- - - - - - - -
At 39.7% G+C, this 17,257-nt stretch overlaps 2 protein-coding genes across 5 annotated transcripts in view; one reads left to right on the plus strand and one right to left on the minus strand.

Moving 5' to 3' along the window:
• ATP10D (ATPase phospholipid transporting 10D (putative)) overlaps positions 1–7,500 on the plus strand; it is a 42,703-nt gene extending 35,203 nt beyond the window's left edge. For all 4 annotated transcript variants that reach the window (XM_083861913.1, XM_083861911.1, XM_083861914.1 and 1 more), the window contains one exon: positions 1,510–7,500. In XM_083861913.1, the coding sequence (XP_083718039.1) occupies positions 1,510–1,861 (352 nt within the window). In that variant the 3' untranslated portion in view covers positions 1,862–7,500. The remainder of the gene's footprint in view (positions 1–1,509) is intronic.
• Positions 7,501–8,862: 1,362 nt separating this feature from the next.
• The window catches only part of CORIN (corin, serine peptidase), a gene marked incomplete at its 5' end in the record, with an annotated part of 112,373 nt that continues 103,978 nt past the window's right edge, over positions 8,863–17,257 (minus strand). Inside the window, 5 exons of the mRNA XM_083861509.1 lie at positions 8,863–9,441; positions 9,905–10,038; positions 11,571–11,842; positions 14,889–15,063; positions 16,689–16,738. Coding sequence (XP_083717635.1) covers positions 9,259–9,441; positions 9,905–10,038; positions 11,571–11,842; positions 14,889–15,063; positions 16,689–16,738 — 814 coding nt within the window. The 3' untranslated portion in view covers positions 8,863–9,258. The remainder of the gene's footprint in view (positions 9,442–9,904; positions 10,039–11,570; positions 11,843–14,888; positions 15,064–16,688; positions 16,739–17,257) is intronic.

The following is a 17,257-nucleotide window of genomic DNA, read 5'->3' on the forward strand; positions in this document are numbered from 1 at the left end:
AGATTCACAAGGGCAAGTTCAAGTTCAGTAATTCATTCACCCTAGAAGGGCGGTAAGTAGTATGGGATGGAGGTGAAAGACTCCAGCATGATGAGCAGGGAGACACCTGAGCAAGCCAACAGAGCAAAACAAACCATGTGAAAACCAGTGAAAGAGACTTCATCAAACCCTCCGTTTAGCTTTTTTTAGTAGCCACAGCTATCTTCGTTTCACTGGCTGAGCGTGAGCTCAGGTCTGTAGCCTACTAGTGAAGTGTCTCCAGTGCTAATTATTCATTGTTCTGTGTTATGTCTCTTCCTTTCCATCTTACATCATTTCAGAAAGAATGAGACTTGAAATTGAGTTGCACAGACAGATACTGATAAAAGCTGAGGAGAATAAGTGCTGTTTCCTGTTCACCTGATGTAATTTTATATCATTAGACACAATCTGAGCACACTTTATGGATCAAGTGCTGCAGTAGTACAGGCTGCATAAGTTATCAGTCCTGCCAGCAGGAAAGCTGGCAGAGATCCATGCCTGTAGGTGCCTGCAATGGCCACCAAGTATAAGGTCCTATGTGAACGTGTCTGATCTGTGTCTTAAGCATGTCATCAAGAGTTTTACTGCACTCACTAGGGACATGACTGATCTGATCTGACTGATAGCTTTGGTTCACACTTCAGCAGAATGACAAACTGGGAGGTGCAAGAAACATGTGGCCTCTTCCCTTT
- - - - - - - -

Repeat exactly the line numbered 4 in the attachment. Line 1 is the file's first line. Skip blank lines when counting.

• Positions 7,501–8,862: 1,362 nt separating this feature from the next.